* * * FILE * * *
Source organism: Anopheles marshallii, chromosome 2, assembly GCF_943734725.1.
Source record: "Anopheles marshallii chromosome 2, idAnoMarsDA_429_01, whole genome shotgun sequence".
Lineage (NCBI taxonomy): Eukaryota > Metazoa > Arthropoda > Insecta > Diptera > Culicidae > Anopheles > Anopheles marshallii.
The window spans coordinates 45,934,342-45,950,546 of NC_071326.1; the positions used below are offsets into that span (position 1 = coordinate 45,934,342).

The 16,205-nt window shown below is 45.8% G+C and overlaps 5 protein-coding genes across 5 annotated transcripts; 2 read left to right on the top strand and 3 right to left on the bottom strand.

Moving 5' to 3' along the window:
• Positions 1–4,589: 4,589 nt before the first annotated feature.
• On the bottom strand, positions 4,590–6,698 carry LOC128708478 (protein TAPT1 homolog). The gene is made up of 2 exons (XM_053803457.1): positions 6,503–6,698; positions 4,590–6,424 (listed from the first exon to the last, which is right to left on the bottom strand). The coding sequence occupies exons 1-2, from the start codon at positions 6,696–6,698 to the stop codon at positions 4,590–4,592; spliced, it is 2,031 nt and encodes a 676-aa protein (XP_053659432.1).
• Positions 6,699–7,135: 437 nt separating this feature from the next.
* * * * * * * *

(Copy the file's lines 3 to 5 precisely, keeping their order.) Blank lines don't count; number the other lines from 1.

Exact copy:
Lineage (NCBI taxonomy): Eukaryota > Metazoa > Arthropoda > Insecta > Diptera > Culicidae > Anopheles > Anopheles marshallii.
The window spans coordinates 45,934,342-45,950,546 of NC_071326.1; the positions used below are offsets into that span (position 1 = coordinate 45,934,342).

The 16,205-nt window shown below is 45.8% G+C and overlaps 5 protein-coding genes across 5 annotated transcripts; 2 read left to right on the top strand and 3 right to left on the bottom strand.